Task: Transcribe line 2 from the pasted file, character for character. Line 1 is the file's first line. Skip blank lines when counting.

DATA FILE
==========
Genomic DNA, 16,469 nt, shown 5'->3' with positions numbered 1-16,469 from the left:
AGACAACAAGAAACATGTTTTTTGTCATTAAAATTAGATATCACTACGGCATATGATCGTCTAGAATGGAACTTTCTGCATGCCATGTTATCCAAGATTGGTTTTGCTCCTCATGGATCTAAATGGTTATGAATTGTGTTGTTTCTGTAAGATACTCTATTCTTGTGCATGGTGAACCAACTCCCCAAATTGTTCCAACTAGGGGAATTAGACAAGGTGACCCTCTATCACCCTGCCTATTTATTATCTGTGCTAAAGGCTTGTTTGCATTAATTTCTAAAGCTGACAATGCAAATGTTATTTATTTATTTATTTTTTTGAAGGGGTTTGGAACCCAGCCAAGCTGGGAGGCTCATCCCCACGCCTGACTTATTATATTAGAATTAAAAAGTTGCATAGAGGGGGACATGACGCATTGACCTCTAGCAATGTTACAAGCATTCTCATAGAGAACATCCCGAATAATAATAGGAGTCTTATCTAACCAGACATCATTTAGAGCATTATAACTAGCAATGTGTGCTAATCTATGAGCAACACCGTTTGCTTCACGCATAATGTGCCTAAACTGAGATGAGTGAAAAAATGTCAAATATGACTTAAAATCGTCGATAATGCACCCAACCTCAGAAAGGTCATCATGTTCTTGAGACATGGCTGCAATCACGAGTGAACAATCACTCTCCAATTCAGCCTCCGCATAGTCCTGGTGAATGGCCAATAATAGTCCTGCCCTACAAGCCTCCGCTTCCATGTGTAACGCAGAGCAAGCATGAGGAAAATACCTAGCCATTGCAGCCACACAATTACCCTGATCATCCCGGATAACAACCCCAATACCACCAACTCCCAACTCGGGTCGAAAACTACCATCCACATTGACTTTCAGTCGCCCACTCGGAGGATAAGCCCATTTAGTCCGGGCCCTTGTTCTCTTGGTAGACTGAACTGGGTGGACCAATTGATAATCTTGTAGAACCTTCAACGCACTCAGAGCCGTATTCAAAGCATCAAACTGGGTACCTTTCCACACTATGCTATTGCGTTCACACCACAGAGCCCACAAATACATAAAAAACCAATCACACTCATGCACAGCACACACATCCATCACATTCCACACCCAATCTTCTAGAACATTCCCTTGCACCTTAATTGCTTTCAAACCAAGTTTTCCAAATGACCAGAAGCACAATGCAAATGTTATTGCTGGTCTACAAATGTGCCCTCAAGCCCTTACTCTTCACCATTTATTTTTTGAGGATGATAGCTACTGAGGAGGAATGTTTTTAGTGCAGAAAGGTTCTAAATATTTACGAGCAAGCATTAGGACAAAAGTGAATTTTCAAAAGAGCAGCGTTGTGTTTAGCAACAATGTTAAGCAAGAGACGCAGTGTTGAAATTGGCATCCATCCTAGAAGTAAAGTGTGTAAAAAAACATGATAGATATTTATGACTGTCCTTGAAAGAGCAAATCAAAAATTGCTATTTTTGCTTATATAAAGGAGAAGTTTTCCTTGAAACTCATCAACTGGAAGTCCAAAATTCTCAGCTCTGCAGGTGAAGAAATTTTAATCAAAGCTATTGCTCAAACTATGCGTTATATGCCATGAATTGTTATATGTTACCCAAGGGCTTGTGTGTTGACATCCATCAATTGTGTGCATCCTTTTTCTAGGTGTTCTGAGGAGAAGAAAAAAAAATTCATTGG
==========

AGACAACAAGAAACATGTTTTTTGTCATTAAAATTAGATATCACTACGGCATATGATCGTCTAGAATGGAACTTTCTGCATGCCATGTTATCCAAGATTGGTTTTGCTCCTCATGGATCTAAATGGTTATGAATTGTGTTGTTTCTGTAAGATACTCTATTCTTGTGCATGGTGAACCAACTCCCCAAATTGTTCCAACTAGGGGAATTAGACAAGGTGACCCTCTATCACCCTGCCTATTTATTATCTGTGCTAAAGGCTTGTTTGCATTAATTTCTAAAGCTGACAATGCAAATGTTATTTATTTATTTATTTTTTTGAAGGGGTTTGGAACCCAGCCAAGCTGGGAGGCTCATCCCCACGCCTGACTTATTATATTAGAATTAAAAAGTTGCATAGAGGGGGACATGACGCATTGACCTCTAGCAATGTTACAAGCATTCTCATAGAGAACATCCCGAATAATAATAGGAGTCTTATCTAACCAGACATCATTTAGAGCATTATAACTAGCAATGTGTGCTAATCTATGAGCAACACCGTTTGCTTCACGCATAATGTGCCTAAACTGAGATGAGTGAAAAAATGTCAAATATGACTTAAAATCGTCGATAATGCACCCAACCTCAGAAAGGTCATCATGTTCTTGAGACATGGCTGCAATCACGAGTGAACAATCACTCTCCAATTCAGCCTCCGCATAGTCCTGGTGAATGGCCAATAATAGTCCTGCCCTACAAGCCTCCGCTTCCATGTGTAACGCAGAGCAAGCATGAGGAAAATACCTAGCCATTGCAGCCACACAATTACCCTGATCATCCCGGATAACAACCCCAATACCACCAACTCCCAACTCGGGTCGAAAACTACCATCCACATTGACTTTCAGTCGCCCACTCGGAGGATAAGCCCATTTAGTCCGGGCCCTTGTTCTCTTGGTAGACTGAACTGGGTGGACCAATTGATAATCTTGTAGAACCTTCAACGCACTCAGAGCCGTATTCAAAGCATCAAACTGGGTACCTTTCCACACTATGCTATTGCGTTCACACCACAGAGCCCACAAATACATAAAAAACCAATCACACTCATGCACAGCACACACATCCATCACATTCCACACCCAATCTTCTAGAACATTCCCTTGCACCTTAATTGCTTTCAAACCAAGTTTTCCAAATGACCAGAAGCACAATGCAAATGTTATTGCTGGTCTACAAATGTGCCCTCAAGCCCTTACTCTTCACCATTTATTTTTTGAGGATGATAGCTACTGAGGAGGAATGTTTTTAGTGCAGAAAGGTTCTAAATATTTACGAGCAAGCATTAGGACAAAAGTGAATTTTCAAAAGAGCAGCGTTGTGTTTAGCAACAATGTTAAGCAAGAGACGCAGTGTTGAAATTGGCATCCATCCTAGAAGTAAAGTGTGTAAAAAAACATGATAGATATTTATGACTGTCCTTGAAAGAGCAAATCAAAAATTGCTATTTTTGCTTATATAAAGGAGAAGTTTTCCTTGAAACTCATCAACTGGAAGTCCAAAATTCTCAGCTCTGCAGGTGAAGAAATTTTAATCAAAGCTATTGCTCAAACTATGCGTTATATGCCATGAATTGTTATATGTTACCCAAGGGCTTGTGTGTTGACATCCATCAATTGTGTGCATCCTTTTTCTAGGTGTTCTGAGGAGAAGAAAAAAAAATTCATTGG